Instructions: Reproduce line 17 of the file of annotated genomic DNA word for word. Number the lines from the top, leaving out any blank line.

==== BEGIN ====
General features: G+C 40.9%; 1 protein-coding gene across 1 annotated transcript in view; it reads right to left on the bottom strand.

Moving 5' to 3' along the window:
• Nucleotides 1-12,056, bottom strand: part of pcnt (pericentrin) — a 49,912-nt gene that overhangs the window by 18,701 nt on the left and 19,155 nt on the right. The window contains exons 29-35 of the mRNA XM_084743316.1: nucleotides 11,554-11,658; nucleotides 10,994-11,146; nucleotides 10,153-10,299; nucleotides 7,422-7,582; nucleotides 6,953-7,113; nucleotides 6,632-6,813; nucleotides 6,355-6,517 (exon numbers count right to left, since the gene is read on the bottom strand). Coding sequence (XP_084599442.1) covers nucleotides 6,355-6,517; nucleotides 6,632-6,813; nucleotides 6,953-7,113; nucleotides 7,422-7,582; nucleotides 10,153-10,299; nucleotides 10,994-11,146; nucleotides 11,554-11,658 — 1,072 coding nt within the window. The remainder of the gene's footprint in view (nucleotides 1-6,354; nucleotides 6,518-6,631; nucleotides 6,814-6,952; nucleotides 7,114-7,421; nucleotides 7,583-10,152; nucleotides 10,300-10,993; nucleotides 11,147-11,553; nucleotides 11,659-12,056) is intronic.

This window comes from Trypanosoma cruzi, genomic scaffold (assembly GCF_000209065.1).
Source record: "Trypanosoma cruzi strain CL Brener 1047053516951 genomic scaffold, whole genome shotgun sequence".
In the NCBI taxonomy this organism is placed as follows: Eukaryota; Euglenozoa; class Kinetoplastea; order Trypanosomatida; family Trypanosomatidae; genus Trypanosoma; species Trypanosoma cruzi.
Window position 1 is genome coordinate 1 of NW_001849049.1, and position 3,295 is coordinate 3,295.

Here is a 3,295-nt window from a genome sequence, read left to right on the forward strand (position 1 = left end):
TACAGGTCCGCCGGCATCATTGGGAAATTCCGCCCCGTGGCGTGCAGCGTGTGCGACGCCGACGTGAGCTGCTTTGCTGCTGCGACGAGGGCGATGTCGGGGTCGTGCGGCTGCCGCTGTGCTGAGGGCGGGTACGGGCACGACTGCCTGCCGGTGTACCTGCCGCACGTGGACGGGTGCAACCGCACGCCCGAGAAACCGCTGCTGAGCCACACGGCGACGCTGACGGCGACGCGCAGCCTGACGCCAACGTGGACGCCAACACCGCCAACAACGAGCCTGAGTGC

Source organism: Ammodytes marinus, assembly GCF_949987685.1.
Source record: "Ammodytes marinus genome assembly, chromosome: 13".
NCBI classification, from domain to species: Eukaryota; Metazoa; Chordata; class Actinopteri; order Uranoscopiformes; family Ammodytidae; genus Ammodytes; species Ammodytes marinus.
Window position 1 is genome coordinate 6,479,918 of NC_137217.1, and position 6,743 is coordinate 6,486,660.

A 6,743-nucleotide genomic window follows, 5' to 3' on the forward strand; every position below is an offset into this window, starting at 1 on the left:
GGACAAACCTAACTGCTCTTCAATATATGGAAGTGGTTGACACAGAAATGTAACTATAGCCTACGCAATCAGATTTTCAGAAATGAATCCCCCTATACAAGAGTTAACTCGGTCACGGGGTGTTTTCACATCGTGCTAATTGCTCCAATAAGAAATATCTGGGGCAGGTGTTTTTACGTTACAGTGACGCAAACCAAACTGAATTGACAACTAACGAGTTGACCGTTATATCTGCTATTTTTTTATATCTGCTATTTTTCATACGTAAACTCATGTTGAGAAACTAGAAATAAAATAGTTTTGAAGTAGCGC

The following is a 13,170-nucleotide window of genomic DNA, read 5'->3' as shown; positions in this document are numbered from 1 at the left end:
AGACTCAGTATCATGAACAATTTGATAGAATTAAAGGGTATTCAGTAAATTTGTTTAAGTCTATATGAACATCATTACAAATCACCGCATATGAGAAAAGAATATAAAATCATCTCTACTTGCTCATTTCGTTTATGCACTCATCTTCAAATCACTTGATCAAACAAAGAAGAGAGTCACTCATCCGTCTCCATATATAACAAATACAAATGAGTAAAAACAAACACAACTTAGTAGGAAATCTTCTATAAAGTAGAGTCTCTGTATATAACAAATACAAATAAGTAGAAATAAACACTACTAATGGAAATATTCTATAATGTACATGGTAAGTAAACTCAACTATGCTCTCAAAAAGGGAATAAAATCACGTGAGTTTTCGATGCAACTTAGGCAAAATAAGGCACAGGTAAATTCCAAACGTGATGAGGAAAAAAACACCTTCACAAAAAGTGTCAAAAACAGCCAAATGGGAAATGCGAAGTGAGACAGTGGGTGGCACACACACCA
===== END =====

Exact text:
AGACTCAGTATCATGAACAATTTGATAGAATTAAAGGGTATTCAGTAAATTTGTTTAAGTCTATATGAACATCATTACAAATCACCGCATATGAGAAAAGAATATAAAATCATCTCTACTTGCTCATTTCGTTTATGCACTCATCTTCAAATCACTTGATCAAACAAAGAAGAGAGTCACTCATCCGTCTCCATATATAACAAATACAAATGAGTAAAAACAAACACAACTTAGTAGGAAATCTTCTATAAAGTAGAGTCTCTGTATATAACAAATACAAATAAGTAGAAATAAACACTACTAATGGAAATATTCTATAATGTACATGGTAAGTAAACTCAACTATGCTCTCAAAAAGGGAATAAAATCACGTGAGTTTTCGATGCAACTTAGGCAAAATAAGGCACAGGTAAATTCCAAACGTGATGAGGAAAAAAACACCTTCACAAAAAGTGTCAAAAACAGCCAAATGGGAAATGCGAAGTGAGACAGTGGGTGGCACACACACCA